To all those who ordered echinacea flower tea, here is how the flowers are doing. They've opened beautifully and their centres are just beginning to fill with pollen. I will be harvesting them tomorrow for processing in the dehydrator. Then I will call some of you to pick up your orders.
Don't be surprised to find the edges of your mug stained with pollen after you have microwaved the flowers like I showed you here.
I had a spot of flu early this week and so I used one stalk of dried flower with stems and leaves to make tea. This is the first time I am using a stalk of echinacea flower. In the past, I made the whole family chew and swallow the echinacea root. The first mug I steeped had a very mild taste compared to the tongue numbing spiciness of chewing the fresh root (sterilized of course). At the 2nd steeping, I was able to obtain a stronger brew (that tasted a bit more like the root) because I used a spoon and did a fair bit of mashing inside the mug. Then I chewed some petals and leaves - very mild compared to the root.
I sipped the first mug through 3 hours in the morning. The 2nd mug lasted me another 3 hours in the afternoon. By that time, the flu was losing its hold. But before I could finish drinking the 2nd mug of echinacea flower tea, guests came for dinner... and after they left, I discovered that my very efficient Helper had thrown away the tea and washed my mug.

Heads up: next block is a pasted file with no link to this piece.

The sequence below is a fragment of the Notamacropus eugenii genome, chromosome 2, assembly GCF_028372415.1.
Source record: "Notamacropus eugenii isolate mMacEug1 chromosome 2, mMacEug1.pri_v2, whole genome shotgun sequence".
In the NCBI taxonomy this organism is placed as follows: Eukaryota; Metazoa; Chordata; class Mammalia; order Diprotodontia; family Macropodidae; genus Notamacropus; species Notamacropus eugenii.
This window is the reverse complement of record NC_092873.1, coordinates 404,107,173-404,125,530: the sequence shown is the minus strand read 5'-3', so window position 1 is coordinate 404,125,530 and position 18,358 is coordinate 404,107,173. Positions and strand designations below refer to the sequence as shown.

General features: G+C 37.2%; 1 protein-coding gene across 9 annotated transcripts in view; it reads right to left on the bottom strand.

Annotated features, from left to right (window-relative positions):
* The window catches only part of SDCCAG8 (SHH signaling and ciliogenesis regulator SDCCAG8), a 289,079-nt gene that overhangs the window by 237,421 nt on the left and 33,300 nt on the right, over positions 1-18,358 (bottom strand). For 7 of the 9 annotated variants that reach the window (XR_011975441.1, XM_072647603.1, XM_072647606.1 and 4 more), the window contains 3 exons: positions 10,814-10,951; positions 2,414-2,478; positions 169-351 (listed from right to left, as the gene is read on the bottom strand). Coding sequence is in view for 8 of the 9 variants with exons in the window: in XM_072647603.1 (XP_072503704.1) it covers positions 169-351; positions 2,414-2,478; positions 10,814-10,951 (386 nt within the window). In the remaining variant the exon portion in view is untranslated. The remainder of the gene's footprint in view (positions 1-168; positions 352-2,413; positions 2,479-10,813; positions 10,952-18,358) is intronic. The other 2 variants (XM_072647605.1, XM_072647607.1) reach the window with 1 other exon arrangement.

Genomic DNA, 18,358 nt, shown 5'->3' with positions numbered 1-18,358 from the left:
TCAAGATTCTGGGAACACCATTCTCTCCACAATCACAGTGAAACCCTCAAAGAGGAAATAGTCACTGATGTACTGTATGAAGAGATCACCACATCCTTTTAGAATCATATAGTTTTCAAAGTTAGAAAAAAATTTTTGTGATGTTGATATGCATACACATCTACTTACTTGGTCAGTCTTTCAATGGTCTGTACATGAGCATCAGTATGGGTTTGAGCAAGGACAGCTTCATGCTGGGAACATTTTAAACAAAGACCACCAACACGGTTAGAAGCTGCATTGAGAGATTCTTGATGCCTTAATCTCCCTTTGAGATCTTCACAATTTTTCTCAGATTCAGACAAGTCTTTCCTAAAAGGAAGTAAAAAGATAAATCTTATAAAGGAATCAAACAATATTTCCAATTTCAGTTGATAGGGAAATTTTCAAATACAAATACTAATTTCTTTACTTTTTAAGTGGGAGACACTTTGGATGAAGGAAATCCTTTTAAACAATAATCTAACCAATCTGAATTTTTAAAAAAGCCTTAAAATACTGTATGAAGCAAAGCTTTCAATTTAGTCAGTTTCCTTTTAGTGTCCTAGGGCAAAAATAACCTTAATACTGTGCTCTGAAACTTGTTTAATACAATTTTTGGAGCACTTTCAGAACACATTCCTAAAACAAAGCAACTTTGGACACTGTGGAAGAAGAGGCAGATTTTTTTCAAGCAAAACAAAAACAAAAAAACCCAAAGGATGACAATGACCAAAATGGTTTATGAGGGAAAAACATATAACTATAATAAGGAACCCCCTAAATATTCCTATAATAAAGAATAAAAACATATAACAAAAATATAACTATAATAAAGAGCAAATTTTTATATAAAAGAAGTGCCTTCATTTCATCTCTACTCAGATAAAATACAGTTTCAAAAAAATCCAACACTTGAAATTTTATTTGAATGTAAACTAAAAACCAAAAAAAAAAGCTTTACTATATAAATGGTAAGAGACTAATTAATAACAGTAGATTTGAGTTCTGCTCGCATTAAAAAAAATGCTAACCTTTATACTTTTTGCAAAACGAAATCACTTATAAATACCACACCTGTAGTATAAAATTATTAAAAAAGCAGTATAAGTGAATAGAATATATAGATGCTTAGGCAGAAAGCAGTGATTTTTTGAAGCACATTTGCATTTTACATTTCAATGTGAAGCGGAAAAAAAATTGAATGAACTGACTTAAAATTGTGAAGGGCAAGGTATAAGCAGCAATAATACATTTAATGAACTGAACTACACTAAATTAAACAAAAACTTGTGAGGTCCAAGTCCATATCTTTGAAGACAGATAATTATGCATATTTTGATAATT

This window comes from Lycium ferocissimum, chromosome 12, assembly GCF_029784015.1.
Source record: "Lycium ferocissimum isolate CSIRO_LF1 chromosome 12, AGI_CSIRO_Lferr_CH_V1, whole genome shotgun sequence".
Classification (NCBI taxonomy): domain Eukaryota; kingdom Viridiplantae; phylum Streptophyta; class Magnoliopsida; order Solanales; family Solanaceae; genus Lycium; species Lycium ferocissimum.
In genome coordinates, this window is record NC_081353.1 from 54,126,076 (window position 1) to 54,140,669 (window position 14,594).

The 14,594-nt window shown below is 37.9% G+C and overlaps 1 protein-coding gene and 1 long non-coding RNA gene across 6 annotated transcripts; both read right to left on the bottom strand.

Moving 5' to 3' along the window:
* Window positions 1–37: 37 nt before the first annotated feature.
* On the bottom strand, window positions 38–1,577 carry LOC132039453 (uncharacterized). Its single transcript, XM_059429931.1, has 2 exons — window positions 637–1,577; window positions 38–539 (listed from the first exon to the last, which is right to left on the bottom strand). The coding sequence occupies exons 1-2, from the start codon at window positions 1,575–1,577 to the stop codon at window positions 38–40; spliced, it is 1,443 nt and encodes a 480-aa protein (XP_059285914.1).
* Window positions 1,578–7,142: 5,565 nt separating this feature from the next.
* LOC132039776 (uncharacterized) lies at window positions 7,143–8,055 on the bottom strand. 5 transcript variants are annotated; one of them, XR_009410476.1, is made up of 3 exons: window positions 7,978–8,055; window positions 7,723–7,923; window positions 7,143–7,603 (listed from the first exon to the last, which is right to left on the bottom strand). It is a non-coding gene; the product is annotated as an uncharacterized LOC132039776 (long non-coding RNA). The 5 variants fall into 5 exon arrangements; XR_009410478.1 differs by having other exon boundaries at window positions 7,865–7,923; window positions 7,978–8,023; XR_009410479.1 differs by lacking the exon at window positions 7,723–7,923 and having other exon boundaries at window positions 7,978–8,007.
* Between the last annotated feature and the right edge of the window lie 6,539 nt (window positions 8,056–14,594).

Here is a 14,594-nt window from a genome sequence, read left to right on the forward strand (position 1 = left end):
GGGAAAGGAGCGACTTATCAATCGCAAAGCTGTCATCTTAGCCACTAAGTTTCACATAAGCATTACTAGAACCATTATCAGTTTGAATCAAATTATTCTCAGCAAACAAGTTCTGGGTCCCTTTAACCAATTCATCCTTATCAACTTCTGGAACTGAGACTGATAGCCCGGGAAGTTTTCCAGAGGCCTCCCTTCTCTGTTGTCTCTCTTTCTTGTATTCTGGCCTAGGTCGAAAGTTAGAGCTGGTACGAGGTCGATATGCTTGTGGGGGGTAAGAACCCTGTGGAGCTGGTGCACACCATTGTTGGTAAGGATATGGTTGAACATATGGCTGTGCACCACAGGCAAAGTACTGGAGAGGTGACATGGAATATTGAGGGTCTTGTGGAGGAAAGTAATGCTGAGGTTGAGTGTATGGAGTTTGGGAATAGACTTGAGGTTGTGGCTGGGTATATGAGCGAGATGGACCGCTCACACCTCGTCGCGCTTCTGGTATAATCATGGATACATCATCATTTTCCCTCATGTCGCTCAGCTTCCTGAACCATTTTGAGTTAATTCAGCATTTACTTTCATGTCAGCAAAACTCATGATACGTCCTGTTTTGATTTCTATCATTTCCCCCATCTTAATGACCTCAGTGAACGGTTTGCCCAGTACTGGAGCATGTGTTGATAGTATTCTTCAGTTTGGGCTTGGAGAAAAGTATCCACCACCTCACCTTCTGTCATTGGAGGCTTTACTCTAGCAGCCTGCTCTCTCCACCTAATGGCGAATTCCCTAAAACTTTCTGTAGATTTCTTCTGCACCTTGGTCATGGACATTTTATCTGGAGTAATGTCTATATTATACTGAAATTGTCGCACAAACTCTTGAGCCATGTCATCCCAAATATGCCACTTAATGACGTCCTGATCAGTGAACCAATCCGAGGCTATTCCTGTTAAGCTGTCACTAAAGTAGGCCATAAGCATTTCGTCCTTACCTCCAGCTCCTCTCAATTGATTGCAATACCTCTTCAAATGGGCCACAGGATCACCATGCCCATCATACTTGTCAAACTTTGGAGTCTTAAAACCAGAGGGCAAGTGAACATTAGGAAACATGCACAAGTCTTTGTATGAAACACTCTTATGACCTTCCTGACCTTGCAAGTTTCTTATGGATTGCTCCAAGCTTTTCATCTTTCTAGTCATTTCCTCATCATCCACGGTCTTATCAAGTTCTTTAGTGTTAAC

So I took some echinacea tincture before bed. The flu was all gone by morning. I think I got better results with the tongue numbing root (12 hour turnaround instead of 24 hrs) but then... well, I don't wanna kill my plant, and also... I usually chew the root and eat it all up. This time, I didn't get to eat much of the flower because it had got thrown away before I could get to that. I was gonna eat up the whole flower at the 3rd steeping. So maybe, it isn't a fair comparison?
The verdict is still out on whether the root or the flower is more effective. Next time, I will eat up the flower at the first steeping.